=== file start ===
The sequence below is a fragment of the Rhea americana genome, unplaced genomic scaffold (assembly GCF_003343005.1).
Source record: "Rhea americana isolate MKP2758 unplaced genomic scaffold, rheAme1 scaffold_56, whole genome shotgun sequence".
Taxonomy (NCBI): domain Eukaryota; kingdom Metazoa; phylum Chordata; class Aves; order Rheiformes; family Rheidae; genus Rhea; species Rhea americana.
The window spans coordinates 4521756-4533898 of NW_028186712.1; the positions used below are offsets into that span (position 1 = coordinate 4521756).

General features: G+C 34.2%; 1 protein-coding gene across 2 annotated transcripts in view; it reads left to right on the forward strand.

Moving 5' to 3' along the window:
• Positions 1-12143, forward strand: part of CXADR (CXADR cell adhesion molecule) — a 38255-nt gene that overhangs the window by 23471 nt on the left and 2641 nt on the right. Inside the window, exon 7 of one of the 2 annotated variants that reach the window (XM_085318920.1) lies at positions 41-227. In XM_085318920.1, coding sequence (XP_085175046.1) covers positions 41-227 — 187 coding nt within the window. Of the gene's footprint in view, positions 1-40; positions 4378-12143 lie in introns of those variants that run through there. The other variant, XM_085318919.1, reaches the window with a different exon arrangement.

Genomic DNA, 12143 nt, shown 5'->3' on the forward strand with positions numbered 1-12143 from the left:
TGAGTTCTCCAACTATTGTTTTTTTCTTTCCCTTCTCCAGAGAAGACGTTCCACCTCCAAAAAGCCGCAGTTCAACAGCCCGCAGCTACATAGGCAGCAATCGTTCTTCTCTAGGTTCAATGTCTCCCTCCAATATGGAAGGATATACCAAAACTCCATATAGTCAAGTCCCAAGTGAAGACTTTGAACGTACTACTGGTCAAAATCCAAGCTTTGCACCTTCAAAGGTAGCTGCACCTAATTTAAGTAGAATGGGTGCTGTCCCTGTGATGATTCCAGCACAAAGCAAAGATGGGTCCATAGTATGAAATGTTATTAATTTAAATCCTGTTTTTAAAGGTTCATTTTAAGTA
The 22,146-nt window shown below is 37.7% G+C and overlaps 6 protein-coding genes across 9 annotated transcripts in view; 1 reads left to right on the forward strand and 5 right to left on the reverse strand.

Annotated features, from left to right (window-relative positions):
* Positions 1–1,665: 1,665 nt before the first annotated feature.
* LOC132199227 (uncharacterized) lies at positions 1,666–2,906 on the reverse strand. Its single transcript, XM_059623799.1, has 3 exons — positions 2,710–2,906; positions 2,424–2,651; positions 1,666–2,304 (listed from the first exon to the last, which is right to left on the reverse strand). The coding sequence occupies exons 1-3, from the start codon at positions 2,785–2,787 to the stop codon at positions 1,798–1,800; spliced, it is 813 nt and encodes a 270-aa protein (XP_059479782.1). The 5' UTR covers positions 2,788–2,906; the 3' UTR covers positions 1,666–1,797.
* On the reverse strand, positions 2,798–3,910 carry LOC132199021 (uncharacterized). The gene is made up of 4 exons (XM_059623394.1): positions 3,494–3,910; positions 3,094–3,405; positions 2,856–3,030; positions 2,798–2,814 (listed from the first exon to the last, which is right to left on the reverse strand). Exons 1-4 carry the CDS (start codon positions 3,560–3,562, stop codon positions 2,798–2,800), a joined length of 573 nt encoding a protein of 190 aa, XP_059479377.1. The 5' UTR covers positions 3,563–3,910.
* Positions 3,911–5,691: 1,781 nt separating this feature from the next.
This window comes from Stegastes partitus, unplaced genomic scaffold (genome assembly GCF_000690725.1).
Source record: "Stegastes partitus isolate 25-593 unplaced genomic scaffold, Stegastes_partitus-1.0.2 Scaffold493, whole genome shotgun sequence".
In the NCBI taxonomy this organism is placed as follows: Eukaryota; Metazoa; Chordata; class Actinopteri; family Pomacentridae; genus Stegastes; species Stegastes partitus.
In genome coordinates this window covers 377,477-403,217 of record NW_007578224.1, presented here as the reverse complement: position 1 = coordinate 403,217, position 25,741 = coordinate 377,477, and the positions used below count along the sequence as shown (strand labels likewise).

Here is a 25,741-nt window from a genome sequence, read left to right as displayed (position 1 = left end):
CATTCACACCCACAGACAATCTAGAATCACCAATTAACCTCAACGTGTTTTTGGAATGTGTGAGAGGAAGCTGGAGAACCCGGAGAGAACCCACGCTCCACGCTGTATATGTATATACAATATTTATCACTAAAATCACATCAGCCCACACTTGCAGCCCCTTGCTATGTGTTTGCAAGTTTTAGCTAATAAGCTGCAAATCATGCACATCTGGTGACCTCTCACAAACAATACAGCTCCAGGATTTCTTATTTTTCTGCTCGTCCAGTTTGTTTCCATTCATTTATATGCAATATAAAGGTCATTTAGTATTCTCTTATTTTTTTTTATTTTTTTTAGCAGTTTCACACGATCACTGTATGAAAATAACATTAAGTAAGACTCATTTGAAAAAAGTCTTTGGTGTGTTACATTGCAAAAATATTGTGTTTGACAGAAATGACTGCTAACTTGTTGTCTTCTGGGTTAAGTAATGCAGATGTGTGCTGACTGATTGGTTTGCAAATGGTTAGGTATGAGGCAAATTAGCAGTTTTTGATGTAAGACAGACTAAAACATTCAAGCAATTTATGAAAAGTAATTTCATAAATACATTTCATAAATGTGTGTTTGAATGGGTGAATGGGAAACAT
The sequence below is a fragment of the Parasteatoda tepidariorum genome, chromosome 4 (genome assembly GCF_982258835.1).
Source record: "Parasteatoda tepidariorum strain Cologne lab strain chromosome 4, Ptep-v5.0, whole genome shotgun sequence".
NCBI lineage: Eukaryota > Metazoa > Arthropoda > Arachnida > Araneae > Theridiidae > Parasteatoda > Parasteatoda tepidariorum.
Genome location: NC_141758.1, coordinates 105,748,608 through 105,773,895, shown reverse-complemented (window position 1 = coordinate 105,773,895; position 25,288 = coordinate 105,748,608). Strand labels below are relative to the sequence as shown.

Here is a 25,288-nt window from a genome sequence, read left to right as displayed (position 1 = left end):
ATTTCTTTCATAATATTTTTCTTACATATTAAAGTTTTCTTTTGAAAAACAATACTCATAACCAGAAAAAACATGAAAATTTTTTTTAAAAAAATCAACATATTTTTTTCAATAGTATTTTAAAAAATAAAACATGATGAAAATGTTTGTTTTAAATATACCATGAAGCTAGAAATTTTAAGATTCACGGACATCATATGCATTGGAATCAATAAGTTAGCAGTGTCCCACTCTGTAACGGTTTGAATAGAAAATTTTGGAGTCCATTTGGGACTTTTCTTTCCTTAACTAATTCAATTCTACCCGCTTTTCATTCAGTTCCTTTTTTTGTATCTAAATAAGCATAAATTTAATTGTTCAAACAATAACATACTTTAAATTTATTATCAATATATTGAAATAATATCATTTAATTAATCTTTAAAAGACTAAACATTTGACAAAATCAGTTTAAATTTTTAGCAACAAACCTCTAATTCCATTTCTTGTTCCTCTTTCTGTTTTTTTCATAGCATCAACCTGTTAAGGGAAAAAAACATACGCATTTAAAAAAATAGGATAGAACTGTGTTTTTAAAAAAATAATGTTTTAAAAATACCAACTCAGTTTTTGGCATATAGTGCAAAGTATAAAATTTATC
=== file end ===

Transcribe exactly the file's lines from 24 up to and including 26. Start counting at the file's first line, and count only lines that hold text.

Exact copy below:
NCBI lineage: Eukaryota > Metazoa > Arthropoda > Arachnida > Araneae > Theridiidae > Parasteatoda > Parasteatoda tepidariorum.
Genome location: NC_141758.1, coordinates 105,748,608 through 105,773,895, shown reverse-complemented (window position 1 = coordinate 105,773,895; position 25,288 = coordinate 105,748,608). Strand labels below are relative to the sequence as shown.

Here is a 25,288-nt window from a genome sequence, read left to right as displayed (position 1 = left end):